NDP vote stalls in reverse

The great thing about political punditry is the ability to be right and wrong at the same time.

The great thing about political punditry is the ability to be right and wrong at the same time and get away with it, which is why the pundits who were no better at predicting the outcome of the B.C. election shouldn’t be expected to be any better at interpreting the results.

It’s quite simple: the B.C. Liberal party set out to win at all costs and did. They ran the better campaign, got their vote out and won. They were even willing to throw a candidate or two under the bus to do it, as witnessed by two full page ads in Victoria’s Times Colonist extolling the virtues of Green party leader Jane Sterk paid for by none other than the B.C. Liberal party.

Fault them for their tactics, but not even the huffing and puffing of political observers over those tactics seems to resonate long with the voters who ultimately decide elections.

What should be of concern though is the emergence of an almost constant pool of voters in B.C. and an equivalent block of non-voters.

In 2009, 1.65 million voters cast a ballot. In the 2011 HST referendum, 1.61 million mailed-in their vote. And last week, 1.63 million made the trek to the polls, although that number will rise slightly when absentee ballots are tallied.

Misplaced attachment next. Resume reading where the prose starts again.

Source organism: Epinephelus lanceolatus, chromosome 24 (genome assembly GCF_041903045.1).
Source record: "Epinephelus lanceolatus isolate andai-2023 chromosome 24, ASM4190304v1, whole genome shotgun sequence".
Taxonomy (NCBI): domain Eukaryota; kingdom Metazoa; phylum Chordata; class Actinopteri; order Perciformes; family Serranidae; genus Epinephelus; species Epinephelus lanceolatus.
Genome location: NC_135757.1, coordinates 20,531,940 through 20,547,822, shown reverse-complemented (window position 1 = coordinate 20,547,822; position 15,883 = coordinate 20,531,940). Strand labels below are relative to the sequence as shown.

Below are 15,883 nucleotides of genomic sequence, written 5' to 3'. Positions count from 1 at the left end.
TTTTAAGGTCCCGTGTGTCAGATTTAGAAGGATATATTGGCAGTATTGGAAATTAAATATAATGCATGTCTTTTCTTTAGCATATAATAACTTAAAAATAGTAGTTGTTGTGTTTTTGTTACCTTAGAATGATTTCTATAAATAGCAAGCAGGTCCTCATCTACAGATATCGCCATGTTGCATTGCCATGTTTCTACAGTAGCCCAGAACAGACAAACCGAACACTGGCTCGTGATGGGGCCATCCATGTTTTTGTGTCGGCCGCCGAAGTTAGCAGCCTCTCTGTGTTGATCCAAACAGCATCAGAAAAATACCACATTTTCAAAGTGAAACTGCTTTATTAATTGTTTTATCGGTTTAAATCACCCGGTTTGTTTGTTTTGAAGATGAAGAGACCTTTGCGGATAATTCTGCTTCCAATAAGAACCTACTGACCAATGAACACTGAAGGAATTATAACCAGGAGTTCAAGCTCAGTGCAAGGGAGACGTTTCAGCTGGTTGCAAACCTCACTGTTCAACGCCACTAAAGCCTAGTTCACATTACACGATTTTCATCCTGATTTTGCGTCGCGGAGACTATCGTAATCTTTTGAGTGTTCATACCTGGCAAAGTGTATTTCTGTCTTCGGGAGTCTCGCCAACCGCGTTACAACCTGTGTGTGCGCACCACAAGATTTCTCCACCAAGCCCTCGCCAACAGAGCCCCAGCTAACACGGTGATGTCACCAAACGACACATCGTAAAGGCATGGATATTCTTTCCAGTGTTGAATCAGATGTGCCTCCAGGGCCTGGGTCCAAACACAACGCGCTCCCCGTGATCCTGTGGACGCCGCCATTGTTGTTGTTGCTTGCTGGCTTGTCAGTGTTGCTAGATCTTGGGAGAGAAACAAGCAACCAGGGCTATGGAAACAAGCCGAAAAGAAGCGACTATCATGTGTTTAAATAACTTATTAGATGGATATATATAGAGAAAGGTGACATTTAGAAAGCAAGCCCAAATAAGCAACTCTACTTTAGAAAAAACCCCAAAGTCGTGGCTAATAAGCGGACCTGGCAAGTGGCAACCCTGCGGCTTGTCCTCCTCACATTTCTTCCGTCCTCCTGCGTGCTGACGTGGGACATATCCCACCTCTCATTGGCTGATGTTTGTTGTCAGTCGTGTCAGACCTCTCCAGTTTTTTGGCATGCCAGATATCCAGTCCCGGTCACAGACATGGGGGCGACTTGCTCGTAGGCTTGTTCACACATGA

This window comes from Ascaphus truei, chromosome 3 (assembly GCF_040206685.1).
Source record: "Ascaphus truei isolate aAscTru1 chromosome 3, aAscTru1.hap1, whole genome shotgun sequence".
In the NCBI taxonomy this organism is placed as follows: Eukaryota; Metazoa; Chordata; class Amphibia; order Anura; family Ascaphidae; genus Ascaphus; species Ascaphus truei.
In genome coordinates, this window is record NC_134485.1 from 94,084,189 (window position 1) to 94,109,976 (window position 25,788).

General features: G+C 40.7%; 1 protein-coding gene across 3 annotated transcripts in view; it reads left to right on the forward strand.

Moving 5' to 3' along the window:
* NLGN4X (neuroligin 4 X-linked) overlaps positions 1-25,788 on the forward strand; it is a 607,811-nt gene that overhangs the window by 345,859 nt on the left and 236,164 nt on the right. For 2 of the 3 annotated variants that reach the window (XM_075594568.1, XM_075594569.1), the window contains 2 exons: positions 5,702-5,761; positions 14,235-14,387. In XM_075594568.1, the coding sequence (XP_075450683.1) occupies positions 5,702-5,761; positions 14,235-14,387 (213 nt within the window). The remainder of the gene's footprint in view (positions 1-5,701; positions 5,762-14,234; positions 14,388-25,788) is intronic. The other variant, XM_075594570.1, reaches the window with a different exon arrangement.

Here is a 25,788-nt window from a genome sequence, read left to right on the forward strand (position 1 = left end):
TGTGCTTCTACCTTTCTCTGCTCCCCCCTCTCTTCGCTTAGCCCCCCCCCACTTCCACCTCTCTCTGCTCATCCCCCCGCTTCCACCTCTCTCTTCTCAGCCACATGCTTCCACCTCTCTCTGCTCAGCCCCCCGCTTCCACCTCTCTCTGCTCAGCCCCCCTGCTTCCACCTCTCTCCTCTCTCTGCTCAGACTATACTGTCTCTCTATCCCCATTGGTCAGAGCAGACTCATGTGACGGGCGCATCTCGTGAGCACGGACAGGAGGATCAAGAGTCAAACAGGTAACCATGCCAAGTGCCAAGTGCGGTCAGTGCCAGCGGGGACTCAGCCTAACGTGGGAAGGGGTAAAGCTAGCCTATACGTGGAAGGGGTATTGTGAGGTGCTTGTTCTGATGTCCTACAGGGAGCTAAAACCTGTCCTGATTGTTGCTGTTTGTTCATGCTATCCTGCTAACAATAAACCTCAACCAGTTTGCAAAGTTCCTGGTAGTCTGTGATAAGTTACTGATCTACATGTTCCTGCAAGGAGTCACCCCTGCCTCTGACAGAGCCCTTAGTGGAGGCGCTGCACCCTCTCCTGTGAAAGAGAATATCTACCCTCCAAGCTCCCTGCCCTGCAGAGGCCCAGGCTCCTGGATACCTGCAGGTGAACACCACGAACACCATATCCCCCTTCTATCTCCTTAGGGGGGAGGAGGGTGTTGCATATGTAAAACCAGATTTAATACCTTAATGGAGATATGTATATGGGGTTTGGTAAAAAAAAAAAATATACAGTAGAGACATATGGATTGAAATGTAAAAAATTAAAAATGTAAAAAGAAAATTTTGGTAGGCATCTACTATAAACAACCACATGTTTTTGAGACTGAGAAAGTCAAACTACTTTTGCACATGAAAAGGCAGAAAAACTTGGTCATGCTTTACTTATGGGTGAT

Looked at another way: close to half of the province’s eligible voters continue to turn their back on the ballot box. That’s not a good thing.

And what lurks beneath these numbers should worry NDP operatives.

In 1979 at the crest of its support, Dave Barrett and the NDP won 46 per cent of the popular vote or 646,188 votes out of 1.4 million cast. They still lost the election. Last week, Adrian Dix and the NDP won 39.5 per cent of the vote or 643,399 votes out of 1.63 million cast.

Over 35 years, the NDP has seen its share of the popular vote steadily decline and its actual vote stall, despite an electorate that has nearly doubled in size over the same period.

Parties that don’t grow their base lose and risk withering away.

While the Liberals grew their vote marginally over their 1979 Socred brethren, they don’t have too much to boast about either. In 1979, the Social Credit party won 677,607 votes. The B.C. Liberals pulled in 723,618 votes.

Dermod Travis is the executive director of IntegrityBC. This is part one of a two-part column.

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